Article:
Owen Casey It has a high ceiling and a long way to get to it. Acquired by the Chicago Cubs from the San Diego Padres as part of December 2020 Yo Darwish Bargain, the left-handed batsman is 20 years old and has just 159 professional games under his belt. Moreover, he was recruited out of cold weather in Burlington, Ontario. As noted by Erik Longenhagen when he ranked the 2020 No. 3 ranked Cubs’ best prospect last year. existing (and out of our top 100 overall), “Casey has never played a night game in his life until the Arizona League’s complex opener in 2021.”
Looking at the raw numbers, Caissie’s future looks less bright than it did before last season. Playing at High-A South Bend, he slashed an uninspired 0.254/.349/.402 with 11 home runs in 433 plate appearances, and followed that up with a more modest 0.220/.270/.356 streak in the Arizona Fall League. perspective is required. Caissie was a teenager in the first half of the season, and his instruments, originally designed in Canada, were droppable and loud. It simply stays relatively raw.
Caissie, listed at 6-foot-4 and 190 pounds, discussed his early career development during his NFL tenure.
David Lorella: Let’s start with your development as a speculator. How have you evolved since entering professional football?
Owen Casey: “I feel like what’s changed the most is… I mean, I’ve made some swing adjustments. When I got recruited, I was kind of crooked, and now I’m straight. But what’s really changed is my technique, my pitch selection, my ability to keyhole the ball in the middle. I’ve never read my poll report. I don’t even know how to get there. But there are clearly holes in my game that I need to close.”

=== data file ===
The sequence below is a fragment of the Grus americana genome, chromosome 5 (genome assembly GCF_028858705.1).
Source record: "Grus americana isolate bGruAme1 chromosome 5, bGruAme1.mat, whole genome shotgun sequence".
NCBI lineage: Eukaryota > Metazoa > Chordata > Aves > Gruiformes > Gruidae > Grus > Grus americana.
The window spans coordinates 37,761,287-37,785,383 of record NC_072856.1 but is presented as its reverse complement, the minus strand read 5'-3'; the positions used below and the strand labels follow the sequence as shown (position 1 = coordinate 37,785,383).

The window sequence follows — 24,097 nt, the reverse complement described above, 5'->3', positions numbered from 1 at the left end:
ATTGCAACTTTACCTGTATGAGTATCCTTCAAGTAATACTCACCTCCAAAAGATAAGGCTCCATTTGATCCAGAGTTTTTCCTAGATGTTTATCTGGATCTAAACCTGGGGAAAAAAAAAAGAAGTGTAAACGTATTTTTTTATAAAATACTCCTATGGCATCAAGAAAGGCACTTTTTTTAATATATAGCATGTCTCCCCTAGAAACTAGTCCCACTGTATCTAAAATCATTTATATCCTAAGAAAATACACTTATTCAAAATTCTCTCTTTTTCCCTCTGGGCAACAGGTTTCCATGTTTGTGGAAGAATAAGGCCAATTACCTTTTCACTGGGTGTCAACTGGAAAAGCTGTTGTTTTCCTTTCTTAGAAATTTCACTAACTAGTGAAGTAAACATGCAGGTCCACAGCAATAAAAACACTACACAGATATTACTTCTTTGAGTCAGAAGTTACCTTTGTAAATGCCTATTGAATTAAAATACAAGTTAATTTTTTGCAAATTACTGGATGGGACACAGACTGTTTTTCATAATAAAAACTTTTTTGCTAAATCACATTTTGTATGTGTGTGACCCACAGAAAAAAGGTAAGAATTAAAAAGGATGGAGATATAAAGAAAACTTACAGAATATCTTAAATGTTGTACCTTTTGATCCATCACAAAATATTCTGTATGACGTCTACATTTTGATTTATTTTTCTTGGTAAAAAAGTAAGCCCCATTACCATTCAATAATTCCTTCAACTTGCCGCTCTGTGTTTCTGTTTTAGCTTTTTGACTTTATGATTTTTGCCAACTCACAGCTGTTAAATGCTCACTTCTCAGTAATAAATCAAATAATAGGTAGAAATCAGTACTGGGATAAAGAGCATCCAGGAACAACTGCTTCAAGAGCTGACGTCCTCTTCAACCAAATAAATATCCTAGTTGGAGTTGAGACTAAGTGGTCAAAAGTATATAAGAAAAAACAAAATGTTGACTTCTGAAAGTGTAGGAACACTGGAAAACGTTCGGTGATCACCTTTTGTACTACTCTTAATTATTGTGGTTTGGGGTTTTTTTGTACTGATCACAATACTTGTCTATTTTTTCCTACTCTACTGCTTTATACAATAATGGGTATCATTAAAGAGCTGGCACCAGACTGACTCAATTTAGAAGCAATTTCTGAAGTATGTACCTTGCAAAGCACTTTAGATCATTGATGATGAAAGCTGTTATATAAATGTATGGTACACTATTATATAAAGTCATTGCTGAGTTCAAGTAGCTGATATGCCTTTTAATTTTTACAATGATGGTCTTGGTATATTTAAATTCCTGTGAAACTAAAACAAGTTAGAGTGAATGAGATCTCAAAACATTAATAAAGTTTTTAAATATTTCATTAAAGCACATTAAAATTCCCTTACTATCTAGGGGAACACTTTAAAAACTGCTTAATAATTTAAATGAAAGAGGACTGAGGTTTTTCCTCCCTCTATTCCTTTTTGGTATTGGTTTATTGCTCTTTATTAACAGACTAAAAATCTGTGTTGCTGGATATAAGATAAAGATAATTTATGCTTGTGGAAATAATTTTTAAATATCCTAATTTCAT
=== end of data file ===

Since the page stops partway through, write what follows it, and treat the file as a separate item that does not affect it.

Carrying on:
Lorella: What type of hitter do you consider yourself?
cashier: “I like to classify myself as a power hitter. At least that’s what I try to be.”
Lorella: You’re doing a project to hit power.
cashier: “Yeah, but I’m trying to hit drives. When I’m trying to hit a home run, I don’t hit a home run. When I’m just trying to hit a line drive back at the pitcher, that usually produces the best results. That’s when I hit doubles and home runs.”
Lorella: Do you know what your highest exit speed readings were?
cashier: “In the [Midwest League] This year’s tournament, against the Lake County Captains, made 114 [mph] at 31 [degree launch angle]. That was probably the hardest, furthest ball I ever hit.”
Lorella: Can you explain the mechanical modification you made?
cashier: “It was basically about being able to catch high fast balls and not get blown up by them. That and seeing changes along the way and not just swinging the ball out [the pitcher’s] to hand in. But honestly, it was mostly about getting more reps, getting ABs and ABs, over and over again. That’s why it’s great to be here [in the AFL]. I’m seeing really good arms and making adjustments from game to game.”
Lorella: Outside of the upright stance, what do you do to better handle soaring fastballs?
cashier: “I do a lot of hand work. I’m a dominant right-handed hitter, and being a left-handed batsman, that’s my bottom hand. So there’s a lot of non-dominant and superior stuff. It’s kind of straight hitting the ball.”
Lorella: Let’s move on to your background. How much baseball did you play growing up in Ontario?
cashier: “We went to the states to play, but we were nowhere near any of the southern states. Our home season was about three or four months away, so there was a lot of hitting indoors. That’s why all of these towers are so important to me.” .
Lorella: Where are you defensively?
cashier: “My defense has improved, and I’m not sure anyone has really picked that up. I feel like it’s been the biggest improvement this year. I fuck a lot. They don’t force us to do that, but they encourage us to do a lot of straight fucking during the season. It helps with things.” Like reading the ball off the bat and jumping in. Fungi are good, but BP is about as close as you can get in the game.”
Lorella: Defense is something to be proud of.
cashier: “Yes. I want to be a good player. I want to be the best I can be, in all aspects of the game. If I give it my all and I don’t, I want to be able to say I did my best. I did my best.”